Patrick Castle, a senior majoring in biotechnology in the College of Arts and Sciences and goalkeeper on the men’s soccer team, played a total of 39 minutes and 41 seconds in his collegiate soccer career. Season-ending injuries in his sophomore…
Newhouse School to Name Dick Clark Studios After Legendary Icon and Alumnus
$18 Million state-of-the-art studio to be completed in Fall 2014
The Newhouse School today revealed plans to name its renovated studio facilities Dick Clark Studios in honor of legendary entertainer and alumnus Dick Clark ’51. The announcement was made by Clark’s widow, Kari Clark, at the school’s annual Mirror Awards ceremony honoring excellence in media industry reporting. The event was held at Cipriani in New York City, where special honors also went to Anne Sweeney, co-chair of Disney Media Networks and president of Disney-ABC Television Group, and Nate Silver, statistician, writer and founder of fivethirtyeight.com. Clark was honored with the Lifetime Achievement Award.
Clark was a 1951 alumnus of what is now the Whitman School of Management at Syracuse University, which played an important role in shaping his life in radio and TV. He began his broadcasting career with radio station gigs in Central New York, working at WAER-FM as an SU student and at Utica’s WRUN radio, where his father, SU alumnus Richard A. Clark ’18, was the station manager. During his senior year at SU, he joined WOLF-AM in Syracuse. After returning to WRUN and then moving to a Utica television station, Clark’s star took off when he headed to Philadelphia to join WFIL-AM. The young DJ soon became host of “American Bandstand,” a WFIL-TV program that was eventually broadcast nationwide on ABC. Through the show, Clark helped introduce rock ’n’ roll to mainstream America.
“Syracuse was always important to Dick and very close to his heart throughout his life,” says Kari Clark. “It will mean so much to see his name attached to a school and a studio facility that will literally launch a thousand careers in this business. This is just a continuation of what he did with ‘Bandstand’—gave youth a stage, then got out of the way.”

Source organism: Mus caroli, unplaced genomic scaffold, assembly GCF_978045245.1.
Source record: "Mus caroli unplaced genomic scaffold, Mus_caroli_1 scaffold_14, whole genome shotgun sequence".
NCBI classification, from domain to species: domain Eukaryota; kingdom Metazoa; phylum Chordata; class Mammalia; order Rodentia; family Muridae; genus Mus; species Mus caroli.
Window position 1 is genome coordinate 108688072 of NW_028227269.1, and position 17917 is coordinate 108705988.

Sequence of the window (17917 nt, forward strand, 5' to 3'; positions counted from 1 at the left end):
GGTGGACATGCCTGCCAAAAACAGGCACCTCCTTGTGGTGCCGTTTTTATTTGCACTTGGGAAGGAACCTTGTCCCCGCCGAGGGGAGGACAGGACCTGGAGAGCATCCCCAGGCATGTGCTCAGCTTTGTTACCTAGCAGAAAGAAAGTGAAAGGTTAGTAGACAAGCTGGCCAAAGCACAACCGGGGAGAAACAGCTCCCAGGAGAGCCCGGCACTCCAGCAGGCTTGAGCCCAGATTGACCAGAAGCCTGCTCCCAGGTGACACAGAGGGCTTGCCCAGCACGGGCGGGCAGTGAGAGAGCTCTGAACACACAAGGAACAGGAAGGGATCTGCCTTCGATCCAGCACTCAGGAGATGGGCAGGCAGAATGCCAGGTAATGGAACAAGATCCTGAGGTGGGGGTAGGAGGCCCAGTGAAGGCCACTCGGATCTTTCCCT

“My dad was part of a long line of family members who got their start at Syracuse University,” says Clark’s daughter, Cindy Clark ’86, noting that 18 members of the Clark family, herself included, have attended SU. “It’s only fitting that part of his legacy includes helping further generations of Syracuse students get their start, too.”
For Clark, supporting SU was all about the students. For nearly 20 years, beginning in the late 1980s, he hosted Newhouse students on the school’s annual trip to Los Angeles, helping many of them secure their first jobs in the entertainment industry. “His door was always open to us,” says Larry Martin, SU’s vice president of program development, who organized the trip. “I first contacted him in the 1980s—he was a giant in the entertainment industry—and he responded right away, very enthusiastic about meeting the students.” Martin also remembers Kari Clark’s enthusiasm. “She went out of her way to accommodate us,” he says. “She was very important in arranging our meetings with him.”
Clark also made a $1 million gift to his fraternity at SU, Delta Kappa Epsilon, to provide need-based academic scholarships to leaders within the organization.
Dick Clark Studios
The Newhouse School is currently engaged in an $18 million renovation of Newhouse 2, one of the school’s three buildings, which was dedicated in 1974 by then CBS Chairman of the Board William S. Paley. The renovation will update the school’s studio facilities, bringing them fully into the digital age and providing students with cutting-edge equipment and work spaces that more accurately reflect professional settings in broadcast, television and film production.
In addition to the lead gift from the Kari and Dick Clark Foundation, additional funding will come from several sources, including a major gift from media entrepreneur Alan Gerry for the Center for Media Innovation; the S.I. Newhouse Foundation; Syracuse University; and other alumni and friends of the Newhouse School. Gensler, the award-winning San Francisco-based architectural firm that worked on the feasibility study, will handle the design. Completion is slated for Fall 2014.
“This gift is a ‘perfect fit’ not only because it ensures that our students will be trained in state-of-the-art studios, but also because Clark embodied all the qualities we seek to instill through a Newhouse education,” says Newhouse Dean Lorraine Branham. “As a storyteller, an innovator, a cultural pundit and an entrepreneur, Dick Clark is not only a legendary figure from the past but also a role model for future generations of entertainment entrepreneurs.”